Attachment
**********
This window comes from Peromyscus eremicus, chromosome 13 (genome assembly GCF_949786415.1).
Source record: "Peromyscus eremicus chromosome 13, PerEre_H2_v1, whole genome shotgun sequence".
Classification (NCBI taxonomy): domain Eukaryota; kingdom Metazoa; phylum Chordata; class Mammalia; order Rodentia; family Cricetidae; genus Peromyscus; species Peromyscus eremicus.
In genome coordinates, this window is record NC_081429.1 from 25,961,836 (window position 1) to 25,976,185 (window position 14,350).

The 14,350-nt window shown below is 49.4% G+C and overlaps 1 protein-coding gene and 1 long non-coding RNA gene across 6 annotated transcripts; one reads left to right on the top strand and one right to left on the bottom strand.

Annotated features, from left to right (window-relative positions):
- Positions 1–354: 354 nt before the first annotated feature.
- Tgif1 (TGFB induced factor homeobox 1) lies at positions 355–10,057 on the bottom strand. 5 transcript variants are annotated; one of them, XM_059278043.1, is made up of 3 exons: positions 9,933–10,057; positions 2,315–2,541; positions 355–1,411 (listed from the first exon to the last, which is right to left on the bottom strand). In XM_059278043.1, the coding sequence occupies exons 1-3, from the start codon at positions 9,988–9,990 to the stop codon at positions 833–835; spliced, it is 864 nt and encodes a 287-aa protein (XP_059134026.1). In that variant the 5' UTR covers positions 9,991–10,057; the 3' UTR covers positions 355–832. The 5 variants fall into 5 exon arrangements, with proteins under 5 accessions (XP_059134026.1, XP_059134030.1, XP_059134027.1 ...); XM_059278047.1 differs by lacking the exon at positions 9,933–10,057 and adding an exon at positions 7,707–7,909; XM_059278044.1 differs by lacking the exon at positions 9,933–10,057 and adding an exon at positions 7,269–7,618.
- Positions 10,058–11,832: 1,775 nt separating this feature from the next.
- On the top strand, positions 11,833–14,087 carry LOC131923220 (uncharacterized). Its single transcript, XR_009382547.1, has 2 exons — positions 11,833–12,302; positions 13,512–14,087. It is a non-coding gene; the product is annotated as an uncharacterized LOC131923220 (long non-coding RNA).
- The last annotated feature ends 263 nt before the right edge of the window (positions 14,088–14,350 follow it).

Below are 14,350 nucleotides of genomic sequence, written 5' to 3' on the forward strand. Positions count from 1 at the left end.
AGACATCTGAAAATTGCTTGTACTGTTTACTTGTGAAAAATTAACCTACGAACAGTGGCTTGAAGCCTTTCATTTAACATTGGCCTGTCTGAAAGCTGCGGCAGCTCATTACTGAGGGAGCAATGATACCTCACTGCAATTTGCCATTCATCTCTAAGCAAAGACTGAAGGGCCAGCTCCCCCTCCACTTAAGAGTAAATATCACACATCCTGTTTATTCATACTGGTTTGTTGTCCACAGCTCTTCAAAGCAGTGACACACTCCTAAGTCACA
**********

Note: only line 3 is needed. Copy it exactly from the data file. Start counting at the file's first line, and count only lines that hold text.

Classification (NCBI taxonomy): domain Eukaryota; kingdom Metazoa; phylum Chordata; class Mammalia; order Rodentia; family Cricetidae; genus Peromyscus; species Peromyscus eremicus.